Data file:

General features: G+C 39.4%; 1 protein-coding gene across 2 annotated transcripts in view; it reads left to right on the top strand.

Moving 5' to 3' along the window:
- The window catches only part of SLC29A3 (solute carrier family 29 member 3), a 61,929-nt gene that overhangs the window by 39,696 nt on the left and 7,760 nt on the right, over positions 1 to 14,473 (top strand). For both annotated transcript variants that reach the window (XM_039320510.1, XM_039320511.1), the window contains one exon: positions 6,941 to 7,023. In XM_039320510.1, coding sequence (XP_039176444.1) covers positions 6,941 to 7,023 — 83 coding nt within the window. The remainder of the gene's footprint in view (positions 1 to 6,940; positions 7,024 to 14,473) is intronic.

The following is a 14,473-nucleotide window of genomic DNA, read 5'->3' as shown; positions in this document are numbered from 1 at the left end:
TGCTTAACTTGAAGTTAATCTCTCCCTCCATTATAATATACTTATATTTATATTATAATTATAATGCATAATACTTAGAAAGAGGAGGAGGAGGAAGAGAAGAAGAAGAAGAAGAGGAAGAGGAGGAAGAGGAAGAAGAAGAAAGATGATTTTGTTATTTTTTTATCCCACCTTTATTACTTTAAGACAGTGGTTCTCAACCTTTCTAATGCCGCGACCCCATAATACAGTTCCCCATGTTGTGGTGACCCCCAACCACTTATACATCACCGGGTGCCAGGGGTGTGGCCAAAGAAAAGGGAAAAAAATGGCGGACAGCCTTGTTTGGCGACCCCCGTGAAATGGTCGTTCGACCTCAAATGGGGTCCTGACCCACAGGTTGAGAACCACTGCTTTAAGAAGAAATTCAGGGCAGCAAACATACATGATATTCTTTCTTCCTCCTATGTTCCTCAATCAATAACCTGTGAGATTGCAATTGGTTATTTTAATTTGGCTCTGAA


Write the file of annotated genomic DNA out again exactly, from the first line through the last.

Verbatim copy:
General features: G+C 39.4%; 1 protein-coding gene across 2 annotated transcripts in view; it reads left to right on the top strand.

Moving 5' to 3' along the window:
- The window catches only part of SLC29A3 (solute carrier family 29 member 3), a 61,929-nt gene that overhangs the window by 39,696 nt on the left and 7,760 nt on the right, over positions 1 to 14,473 (top strand). For both annotated transcript variants that reach the window (XM_039320510.1, XM_039320511.1), the window contains one exon: positions 6,941 to 7,023. In XM_039320510.1, coding sequence (XP_039176444.1) covers positions 6,941 to 7,023 — 83 coding nt within the window. The remainder of the gene's footprint in view (positions 1 to 6,940; positions 7,024 to 14,473) is intronic.

The following is a 14,473-nucleotide window of genomic DNA, read 5'->3' as shown; positions in this document are numbered from 1 at the left end:
TGCTTAACTTGAAGTTAATCTCTCCCTCCATTATAATATACTTATATTTATATTATAATTATAATGCATAATACTTAGAAAGAGGAGGAGGAGGAAGAGAAGAAGAAGAAGAAGAGGAAGAGGAGGAAGAGGAAGAAGAAGAAAGATGATTTTGTTATTTTTTTATCCCACCTTTATTACTTTAAGACAGTGGTTCTCAACCTTTCTAATGCCGCGACCCCATAATACAGTTCCCCATGTTGTGGTGACCCCCAACCACTTATACATCACCGGGTGCCAGGGGTGTGGCCAAAGAAAAGGGAAAAAAATGGCGGACAGCCTTGTTTGGCGACCCCCGTGAAATGGTCGTTCGACCTCAAATGGGGTCCTGACCCACAGGTTGAGAACCACTGCTTTAAGAAGAAATTCAGGGCAGCAAACATACATGATATTCTTTCTTCCTCCTATGTTCCTCAATCAATAACCTGTGAGATTGCAATTGGTTATTTTAATTTGGCTCTGAA